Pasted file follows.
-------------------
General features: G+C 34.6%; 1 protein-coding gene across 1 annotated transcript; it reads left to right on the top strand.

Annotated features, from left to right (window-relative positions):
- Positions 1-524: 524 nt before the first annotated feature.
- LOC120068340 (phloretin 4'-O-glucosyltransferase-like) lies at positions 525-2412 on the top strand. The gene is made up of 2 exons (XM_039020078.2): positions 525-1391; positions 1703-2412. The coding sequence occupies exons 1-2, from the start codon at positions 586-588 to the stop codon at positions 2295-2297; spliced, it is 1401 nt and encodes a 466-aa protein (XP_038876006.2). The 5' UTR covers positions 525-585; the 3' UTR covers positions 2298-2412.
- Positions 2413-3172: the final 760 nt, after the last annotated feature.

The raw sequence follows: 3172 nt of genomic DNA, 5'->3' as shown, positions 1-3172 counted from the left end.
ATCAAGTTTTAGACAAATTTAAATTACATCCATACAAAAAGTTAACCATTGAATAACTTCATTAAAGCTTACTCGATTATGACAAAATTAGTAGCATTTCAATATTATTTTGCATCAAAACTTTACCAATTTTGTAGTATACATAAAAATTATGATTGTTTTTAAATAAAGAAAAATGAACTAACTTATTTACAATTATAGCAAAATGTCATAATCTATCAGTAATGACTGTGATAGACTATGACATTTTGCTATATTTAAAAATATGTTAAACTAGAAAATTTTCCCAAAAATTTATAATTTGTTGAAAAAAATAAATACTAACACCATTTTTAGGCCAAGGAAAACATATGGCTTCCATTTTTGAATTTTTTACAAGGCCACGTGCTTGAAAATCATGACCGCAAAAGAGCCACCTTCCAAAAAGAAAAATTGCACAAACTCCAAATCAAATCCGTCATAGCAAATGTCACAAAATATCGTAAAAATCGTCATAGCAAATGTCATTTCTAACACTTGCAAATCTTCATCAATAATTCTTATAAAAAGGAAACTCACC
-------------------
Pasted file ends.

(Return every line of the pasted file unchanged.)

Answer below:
General features: G+C 34.6%; 1 protein-coding gene across 1 annotated transcript; it reads left to right on the top strand.

Annotated features, from left to right (window-relative positions):
- Positions 1-524: 524 nt before the first annotated feature.
- LOC120068340 (phloretin 4'-O-glucosyltransferase-like) lies at positions 525-2412 on the top strand. The gene is made up of 2 exons (XM_039020078.2): positions 525-1391; positions 1703-2412. The coding sequence occupies exons 1-2, from the start codon at positions 586-588 to the stop codon at positions 2295-2297; spliced, it is 1401 nt and encodes a 466-aa protein (XP_038876006.2). The 5' UTR covers positions 525-585; the 3' UTR covers positions 2298-2412.
- Positions 2413-3172: the final 760 nt, after the last annotated feature.

The raw sequence follows: 3172 nt of genomic DNA, 5'->3' as shown, positions 1-3172 counted from the left end.
ATCAAGTTTTAGACAAATTTAAATTACATCCATACAAAAAGTTAACCATTGAATAACTTCATTAAAGCTTACTCGATTATGACAAAATTAGTAGCATTTCAATATTATTTTGCATCAAAACTTTACCAATTTTGTAGTATACATAAAAATTATGATTGTTTTTAAATAAAGAAAAATGAACTAACTTATTTACAATTATAGCAAAATGTCATAATCTATCAGTAATGACTGTGATAGACTATGACATTTTGCTATATTTAAAAATATGTTAAACTAGAAAATTTTCCCAAAAATTTATAATTTGTTGAAAAAAATAAATACTAACACCATTTTTAGGCCAAGGAAAACATATGGCTTCCATTTTTGAATTTTTTACAAGGCCACGTGCTTGAAAATCATGACCGCAAAAGAGCCACCTTCCAAAAAGAAAAATTGCACAAACTCCAAATCAAATCCGTCATAGCAAATGTCACAAAATATCGTAAAAATCGTCATAGCAAATGTCATTTCTAACACTTGCAAATCTTCATCAATAATTCTTATAAAAAGGAAACTCACC